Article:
|ONLINE COINS CATALOGUE|
Japanese coins dating - how to read
Before the reform of 1870, Japanese coins not dated.
Since 1870, the date is determined by the era (period, epoch) that coincides with the period of the emperor's reign and the year of the era (the number of years from the emperor's reign began). To determine the year of coin issue, the current year of the era should be added to the year of the era's beginning.
Era designation on Japanese coins
|1868-1912||Era Maidzy, imperator Matzushito|
|1912-1926||Era Taisho, imperator Yoshihito|
|1926-1989||Era Showa, imperator Hirohito|
|from 1989||Era Haisay, imperator Akihito|
Japanese numeral system
The numbers in the Japanese system of calculus are formed from digits, just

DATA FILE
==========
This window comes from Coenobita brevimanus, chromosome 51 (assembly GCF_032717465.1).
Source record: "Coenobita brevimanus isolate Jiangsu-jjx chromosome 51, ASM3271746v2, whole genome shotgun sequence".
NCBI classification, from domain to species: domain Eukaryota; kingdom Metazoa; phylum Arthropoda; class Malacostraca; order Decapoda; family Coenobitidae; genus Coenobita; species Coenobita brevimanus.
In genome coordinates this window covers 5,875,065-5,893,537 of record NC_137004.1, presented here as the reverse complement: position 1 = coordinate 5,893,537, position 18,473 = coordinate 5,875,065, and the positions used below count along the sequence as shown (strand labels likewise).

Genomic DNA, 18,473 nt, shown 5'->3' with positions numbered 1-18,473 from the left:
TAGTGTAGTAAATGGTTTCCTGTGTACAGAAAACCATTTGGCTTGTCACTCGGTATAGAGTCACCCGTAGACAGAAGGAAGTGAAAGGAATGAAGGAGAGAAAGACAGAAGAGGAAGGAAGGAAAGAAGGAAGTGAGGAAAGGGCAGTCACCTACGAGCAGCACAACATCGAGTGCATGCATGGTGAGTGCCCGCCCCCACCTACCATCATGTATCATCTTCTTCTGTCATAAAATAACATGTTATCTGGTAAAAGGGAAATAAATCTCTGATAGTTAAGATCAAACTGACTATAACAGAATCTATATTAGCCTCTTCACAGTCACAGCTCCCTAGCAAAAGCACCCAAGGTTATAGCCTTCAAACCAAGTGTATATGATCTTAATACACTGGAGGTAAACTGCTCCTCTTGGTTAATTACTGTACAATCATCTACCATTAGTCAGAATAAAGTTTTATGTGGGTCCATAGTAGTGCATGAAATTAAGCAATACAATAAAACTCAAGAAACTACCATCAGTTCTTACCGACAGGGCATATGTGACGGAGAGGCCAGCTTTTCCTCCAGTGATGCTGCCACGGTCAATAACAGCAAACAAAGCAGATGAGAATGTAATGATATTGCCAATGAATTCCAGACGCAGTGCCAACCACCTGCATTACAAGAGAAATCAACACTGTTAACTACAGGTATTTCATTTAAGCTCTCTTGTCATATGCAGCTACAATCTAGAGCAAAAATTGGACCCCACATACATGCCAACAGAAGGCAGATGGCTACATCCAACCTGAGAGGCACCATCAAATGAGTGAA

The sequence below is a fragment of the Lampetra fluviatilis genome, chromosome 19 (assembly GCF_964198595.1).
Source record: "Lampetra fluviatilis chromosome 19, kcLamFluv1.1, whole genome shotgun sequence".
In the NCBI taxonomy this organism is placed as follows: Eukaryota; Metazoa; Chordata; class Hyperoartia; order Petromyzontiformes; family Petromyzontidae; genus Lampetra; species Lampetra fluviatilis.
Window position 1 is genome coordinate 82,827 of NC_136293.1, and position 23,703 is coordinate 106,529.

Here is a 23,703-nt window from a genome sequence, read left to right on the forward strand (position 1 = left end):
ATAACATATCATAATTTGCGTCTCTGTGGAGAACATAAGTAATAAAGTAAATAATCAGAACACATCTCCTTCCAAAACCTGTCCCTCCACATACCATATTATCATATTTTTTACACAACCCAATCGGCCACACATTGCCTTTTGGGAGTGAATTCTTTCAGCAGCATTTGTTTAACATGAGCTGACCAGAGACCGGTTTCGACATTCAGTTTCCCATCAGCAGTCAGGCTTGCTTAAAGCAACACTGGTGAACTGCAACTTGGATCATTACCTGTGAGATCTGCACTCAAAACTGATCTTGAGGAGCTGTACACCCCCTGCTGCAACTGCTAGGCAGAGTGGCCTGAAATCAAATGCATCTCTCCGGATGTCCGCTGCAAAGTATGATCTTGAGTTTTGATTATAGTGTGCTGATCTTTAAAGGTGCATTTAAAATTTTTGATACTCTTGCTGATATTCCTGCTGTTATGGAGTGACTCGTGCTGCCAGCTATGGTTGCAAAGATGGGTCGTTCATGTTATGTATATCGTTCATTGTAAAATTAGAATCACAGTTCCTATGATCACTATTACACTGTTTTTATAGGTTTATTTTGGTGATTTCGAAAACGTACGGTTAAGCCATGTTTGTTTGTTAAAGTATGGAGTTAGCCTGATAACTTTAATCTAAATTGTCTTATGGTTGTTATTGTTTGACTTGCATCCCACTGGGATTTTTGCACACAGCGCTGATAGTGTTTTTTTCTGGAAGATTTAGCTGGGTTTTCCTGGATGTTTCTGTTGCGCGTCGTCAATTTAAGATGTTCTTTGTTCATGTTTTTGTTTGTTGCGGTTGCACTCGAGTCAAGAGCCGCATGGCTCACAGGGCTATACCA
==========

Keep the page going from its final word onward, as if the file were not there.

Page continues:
as we have, according to the scheme of discharges. The difference is that in
Japanese numbers the bit depth is underlined by an additional digit. For
example, the number 48 consists of three Japanese digits - 4, 10, and 8.
Therefore, for the number "100" there is also a special designation, and for example, the number 256 is written as 2-100-5-10-6. But, for the designation of dates on coins, it doesn’t matter - it’s hard to imagine that some emperor could rule for more than 99 years ...
Dating of Japanese coins
How to read inscriptions on Japanese coins
The inscription containing the dating of the coin consists of the following
1. Name of period - two symbols.
2. Year of current period (era) - one, two ore three symbols.
3. Hieroglyph "Year" - one symbol.
For example - 5 yen 2013.
Inscription below from the left to
Heisei period 2 10 5 Year
It's mean - 25 years from beginning of Heisei period (1989) = 2013 (1989+25-1). Not 2014 (1989+25), because 1989 is the first year, not zero.
Attention - on the Japanese coins before 1948 and on the some later coins (for example 100 yen 1957-1958), the date should be read from right to left. The direction of reading is not specifically indicated, it must be understood logically. For example, on the same 5 yen a year can not be 52.